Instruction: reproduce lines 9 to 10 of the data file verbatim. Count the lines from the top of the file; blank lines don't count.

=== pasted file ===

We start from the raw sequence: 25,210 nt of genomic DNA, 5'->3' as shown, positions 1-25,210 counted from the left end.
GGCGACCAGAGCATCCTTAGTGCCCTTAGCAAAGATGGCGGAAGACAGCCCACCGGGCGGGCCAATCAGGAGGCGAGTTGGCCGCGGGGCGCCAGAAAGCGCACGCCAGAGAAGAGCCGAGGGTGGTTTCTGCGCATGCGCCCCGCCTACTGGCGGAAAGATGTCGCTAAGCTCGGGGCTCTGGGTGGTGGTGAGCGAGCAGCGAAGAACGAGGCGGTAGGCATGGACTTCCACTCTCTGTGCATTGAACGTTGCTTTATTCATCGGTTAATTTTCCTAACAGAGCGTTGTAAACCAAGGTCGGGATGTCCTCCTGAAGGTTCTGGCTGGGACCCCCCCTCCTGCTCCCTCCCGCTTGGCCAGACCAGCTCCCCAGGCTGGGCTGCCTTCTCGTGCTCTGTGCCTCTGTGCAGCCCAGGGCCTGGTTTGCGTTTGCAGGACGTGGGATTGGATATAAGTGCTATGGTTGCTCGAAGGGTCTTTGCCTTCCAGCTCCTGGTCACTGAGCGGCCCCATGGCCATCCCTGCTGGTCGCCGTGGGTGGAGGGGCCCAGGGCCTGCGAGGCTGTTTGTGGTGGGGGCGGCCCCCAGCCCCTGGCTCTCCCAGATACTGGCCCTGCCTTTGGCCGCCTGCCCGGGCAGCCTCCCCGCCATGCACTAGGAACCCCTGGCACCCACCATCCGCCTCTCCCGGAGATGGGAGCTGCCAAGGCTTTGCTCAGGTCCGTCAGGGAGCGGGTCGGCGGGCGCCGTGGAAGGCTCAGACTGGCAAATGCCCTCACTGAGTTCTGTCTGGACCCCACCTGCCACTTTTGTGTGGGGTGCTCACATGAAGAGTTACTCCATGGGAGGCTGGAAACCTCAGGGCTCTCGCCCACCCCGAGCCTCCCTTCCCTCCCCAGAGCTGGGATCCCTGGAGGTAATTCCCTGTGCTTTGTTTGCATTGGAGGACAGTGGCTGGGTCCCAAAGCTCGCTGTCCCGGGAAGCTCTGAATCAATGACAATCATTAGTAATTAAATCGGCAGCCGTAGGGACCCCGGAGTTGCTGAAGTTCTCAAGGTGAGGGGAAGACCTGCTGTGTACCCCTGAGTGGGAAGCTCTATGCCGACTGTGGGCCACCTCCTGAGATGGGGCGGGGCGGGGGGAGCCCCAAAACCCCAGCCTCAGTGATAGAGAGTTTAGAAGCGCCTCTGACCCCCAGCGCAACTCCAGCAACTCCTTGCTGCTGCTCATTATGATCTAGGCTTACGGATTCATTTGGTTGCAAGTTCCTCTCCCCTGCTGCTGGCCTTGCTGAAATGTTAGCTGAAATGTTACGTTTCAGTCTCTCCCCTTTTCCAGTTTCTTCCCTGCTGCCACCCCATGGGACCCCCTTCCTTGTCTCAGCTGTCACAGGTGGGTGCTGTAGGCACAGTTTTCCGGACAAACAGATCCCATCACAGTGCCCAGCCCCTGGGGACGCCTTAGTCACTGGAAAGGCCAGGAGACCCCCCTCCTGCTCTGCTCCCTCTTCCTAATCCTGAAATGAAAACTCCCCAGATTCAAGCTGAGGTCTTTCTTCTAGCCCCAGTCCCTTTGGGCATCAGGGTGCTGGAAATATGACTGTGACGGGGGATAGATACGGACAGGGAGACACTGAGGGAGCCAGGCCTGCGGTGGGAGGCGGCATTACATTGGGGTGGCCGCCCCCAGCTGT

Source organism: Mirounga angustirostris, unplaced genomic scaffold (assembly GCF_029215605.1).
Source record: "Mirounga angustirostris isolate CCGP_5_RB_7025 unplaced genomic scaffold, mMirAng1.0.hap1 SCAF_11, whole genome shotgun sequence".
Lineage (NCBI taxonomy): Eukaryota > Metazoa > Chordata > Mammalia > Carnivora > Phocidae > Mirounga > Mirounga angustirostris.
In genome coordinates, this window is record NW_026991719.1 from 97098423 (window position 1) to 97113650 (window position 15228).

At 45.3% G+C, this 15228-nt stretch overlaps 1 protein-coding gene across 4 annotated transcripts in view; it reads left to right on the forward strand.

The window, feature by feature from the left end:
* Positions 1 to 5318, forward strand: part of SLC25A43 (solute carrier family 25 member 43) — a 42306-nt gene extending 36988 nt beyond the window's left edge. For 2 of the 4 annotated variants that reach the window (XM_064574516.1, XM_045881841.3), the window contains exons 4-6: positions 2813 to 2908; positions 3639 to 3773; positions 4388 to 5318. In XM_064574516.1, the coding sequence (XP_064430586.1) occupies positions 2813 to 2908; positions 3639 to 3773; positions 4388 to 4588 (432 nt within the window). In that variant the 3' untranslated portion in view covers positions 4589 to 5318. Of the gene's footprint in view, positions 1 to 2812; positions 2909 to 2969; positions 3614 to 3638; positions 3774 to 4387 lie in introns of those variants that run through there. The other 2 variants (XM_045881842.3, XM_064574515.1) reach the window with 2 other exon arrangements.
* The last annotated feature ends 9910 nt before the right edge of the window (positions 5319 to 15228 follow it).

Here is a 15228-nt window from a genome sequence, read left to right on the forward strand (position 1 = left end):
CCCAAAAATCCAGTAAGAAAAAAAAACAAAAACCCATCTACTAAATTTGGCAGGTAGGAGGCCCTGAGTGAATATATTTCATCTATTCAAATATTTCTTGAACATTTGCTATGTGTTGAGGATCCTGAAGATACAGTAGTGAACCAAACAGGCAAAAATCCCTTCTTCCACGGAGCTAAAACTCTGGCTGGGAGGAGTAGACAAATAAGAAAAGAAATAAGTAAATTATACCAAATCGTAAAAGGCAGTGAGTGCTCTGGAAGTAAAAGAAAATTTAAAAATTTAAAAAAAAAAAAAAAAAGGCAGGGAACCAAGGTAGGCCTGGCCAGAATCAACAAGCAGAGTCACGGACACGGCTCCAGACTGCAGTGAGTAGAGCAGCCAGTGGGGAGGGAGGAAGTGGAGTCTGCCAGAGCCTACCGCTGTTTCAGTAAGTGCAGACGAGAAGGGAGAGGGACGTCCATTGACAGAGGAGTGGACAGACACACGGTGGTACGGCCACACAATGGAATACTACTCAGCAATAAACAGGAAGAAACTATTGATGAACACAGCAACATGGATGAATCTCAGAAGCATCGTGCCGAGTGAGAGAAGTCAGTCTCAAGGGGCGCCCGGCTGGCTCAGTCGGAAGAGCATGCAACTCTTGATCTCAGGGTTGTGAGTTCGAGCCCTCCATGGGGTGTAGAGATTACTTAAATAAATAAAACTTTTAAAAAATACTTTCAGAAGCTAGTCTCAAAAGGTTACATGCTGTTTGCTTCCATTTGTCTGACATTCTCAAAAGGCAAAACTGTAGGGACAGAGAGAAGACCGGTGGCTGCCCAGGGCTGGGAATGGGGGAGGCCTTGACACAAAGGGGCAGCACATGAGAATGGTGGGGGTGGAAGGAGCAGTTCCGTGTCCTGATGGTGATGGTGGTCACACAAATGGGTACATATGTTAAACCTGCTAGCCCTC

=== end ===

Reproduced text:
* Positions 1 to 5318, forward strand: part of SLC25A43 (solute carrier family 25 member 43) — a 42306-nt gene extending 36988 nt beyond the window's left edge. For 2 of the 4 annotated variants that reach the window (XM_064574516.1, XM_045881841.3), the window contains exons 4-6: positions 2813 to 2908; positions 3639 to 3773; positions 4388 to 5318. In XM_064574516.1, the coding sequence (XP_064430586.1) occupies positions 2813 to 2908; positions 3639 to 3773; positions 4388 to 4588 (432 nt within the window). In that variant the 3' untranslated portion in view covers positions 4589 to 5318. Of the gene's footprint in view, positions 1 to 2812; positions 2909 to 2969; positions 3614 to 3638; positions 3774 to 4387 lie in introns of those variants that run through there. The other 2 variants (XM_045881842.3, XM_064574515.1) reach the window with 2 other exon arrangements.
* The last annotated feature ends 9910 nt before the right edge of the window (positions 5319 to 15228 follow it).